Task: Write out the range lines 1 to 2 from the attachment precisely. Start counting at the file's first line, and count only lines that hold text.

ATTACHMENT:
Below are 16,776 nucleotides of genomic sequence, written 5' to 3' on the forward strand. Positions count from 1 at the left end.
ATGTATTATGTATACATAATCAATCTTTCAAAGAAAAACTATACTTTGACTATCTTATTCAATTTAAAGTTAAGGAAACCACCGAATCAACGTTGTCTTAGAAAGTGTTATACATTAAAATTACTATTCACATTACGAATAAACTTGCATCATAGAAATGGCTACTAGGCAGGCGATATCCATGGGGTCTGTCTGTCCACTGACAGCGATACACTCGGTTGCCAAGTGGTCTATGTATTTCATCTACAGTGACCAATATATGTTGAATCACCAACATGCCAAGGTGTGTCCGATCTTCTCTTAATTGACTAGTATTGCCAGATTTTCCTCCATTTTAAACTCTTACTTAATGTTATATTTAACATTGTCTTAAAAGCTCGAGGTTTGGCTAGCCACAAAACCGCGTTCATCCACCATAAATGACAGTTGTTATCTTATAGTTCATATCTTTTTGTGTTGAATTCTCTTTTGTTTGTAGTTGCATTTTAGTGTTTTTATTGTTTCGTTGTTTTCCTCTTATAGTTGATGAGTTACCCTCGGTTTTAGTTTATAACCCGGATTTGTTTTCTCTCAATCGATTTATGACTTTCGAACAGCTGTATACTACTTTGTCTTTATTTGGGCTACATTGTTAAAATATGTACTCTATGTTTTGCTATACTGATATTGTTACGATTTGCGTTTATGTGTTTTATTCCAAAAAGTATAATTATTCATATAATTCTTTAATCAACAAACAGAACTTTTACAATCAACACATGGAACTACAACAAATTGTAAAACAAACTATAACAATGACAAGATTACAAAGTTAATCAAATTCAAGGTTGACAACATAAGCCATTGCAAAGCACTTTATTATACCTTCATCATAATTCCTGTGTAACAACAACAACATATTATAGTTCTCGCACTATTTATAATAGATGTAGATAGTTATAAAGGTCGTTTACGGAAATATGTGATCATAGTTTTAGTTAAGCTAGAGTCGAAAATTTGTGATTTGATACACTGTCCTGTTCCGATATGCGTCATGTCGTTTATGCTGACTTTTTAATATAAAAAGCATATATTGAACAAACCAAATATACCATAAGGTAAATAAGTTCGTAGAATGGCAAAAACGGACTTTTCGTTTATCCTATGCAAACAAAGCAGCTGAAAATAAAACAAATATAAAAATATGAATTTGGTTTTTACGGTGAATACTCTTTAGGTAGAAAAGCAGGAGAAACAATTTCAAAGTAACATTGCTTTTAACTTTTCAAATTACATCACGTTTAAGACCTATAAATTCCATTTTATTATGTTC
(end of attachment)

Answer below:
Below are 16,776 nucleotides of genomic sequence, written 5' to 3' on the forward strand. Positions count from 1 at the left end.
ATGTATTATGTATACATAATCAATCTTTCAAAGAAAAACTATACTTTGACTATCTTATTCAATTTAAAGTTAAGGAAACCACCGAATCAACGTTGTCTTAGAAAGTGTTATACATTAAAATTACTATTCACATTACGAATAAACTTGCATCATAGAAATGGCTACTAGGCAGGCGATATCCATGGGGTCTGTCTGTCCACTGACAGCGATACACTCGGTTGCCAAGTGGTCTATGTATTTCATCTACAGTGACCAATATATGTTGAATCACCAACATGCCAAGGTGTGTCCGATCTTCTCTTAATTGACTAGTATTGCCAGATTTTCCTCCATTTTAAACTCTTACTTAATGTTATATTTAACATTGTCTTAAAAGCTCGAGGTTTGGCTAGCCACAAAACCGCGTTCATCCACCATAAATGACAGTTGTTATCTTATAGTTCATATCTTTTTGTGTTGAATTCTCTTTTGTTTGTAGTTGCATTTTAGTGTTTTTATTGTTTCGTTGTTTTCCTCTTATAGTTGATGAGTTACCCTCGGTTTTAGTTTATAACCCGGATTTGTTTTCTCTCAATCGATTTATGACTTTCGAACAGCTGTATACTACTTTGTCTTTATTTGGGCTACATTGTTAAAATATGTACTCTATGTTTTGCTATACTGATATTGTTACGATTTGCGTTTATGTGTTTTATTCCAAAAAGTATAATTATTCATATAATTCTTTAATCAACAAACAGAACTTTTACAATCAACACATGGAACTACAACAAATTGTAAAACAAACTATAACAATGACAAGATTACAAAGTTAATCAAATTCAAGGTTGACAACATAAGCCATTGCAAAGCACTTTATTATACCTTCATCATAATTCCTGTGTAACAACAACAACATATTATAGTTCTCGCACTATTTATAATAGATGTAGATAGTTATAAAGGTCGTTTACGGAAATATGTGATCATAGTTTTAGTTAAGCTAGAGTCGAAAATTTGTGATTTGATACACTGTCCTGTTCCGATATGCGTCATGTCGTTTATGCTGACTTTTTAATATAAAAAGCATATATTGAACAAACCAAATATACCATAAGGTAAATAAGTTCGTAGAATGGCAAAAACGGACTTTTCGTTTATCCTATGCAAACAAAGCAGCTGAAAATAAAACAAATATAAAAATATGAATTTGGTTTTTACGGTGAATACTCTTTAGGTAGAAAAGCAGGAGAAACAATTTCAAAGTAACATTGCTTTTAACTTTTCAAATTACATCACGTTTAAGACCTATAAATTCCATTTTATTATGTTC